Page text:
Acadia is unique among national parks, bordered by historic villages with plenty of dining options to satisfy residents and visitors alike. You'll find restaurant recommendations peppered among our itineraries, but here are three favorites.
In the gateway community of Trenton, this no-frills, traditional lobster house opened in 1956 and consistently receives rave reviews. Lobster salad is served on a sandwich instead of a roll because the owner's grandmother served it that way. Open Father's Day through Columbus Day, 8a-7:30p, Mon-Sat, closed most Sundays.
HOW TO GET THERE
Compass & Key recommends flying to nearby Bangor International (BGR) and renting a car for the one hour drive to Mount Desert Island. If you'd like to explore more of the Maine coast, fly into Portland (PWM) and spend a day or two driving north to Acadia to explore the villages along the way (it's only about three hours to drive from Portland, but you'll need more time if you decide to explore). Boston is another option for flights, but expect a 4hr30min drive.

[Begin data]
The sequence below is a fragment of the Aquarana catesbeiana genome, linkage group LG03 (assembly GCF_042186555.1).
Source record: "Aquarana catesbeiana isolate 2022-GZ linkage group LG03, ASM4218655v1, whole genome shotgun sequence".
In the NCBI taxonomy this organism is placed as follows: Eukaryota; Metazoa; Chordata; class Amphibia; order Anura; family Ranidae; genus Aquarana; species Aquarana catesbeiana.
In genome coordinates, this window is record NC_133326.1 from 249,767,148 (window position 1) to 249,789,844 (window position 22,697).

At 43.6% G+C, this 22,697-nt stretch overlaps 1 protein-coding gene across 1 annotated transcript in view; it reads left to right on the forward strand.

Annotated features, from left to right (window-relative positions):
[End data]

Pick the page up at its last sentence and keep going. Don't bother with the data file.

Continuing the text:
Most visitors drive around the park. The Park Loop Road and parking areas at the carriage road entrances can be crowded during the summer months, so you may want to take the free shuttle bus, the Island Explorer, connecting many villages and trail heads throughout Mount Desert Island. If you're visiting off season, start your day early or later in the afternoon for the best chances to find parking at the trail heads.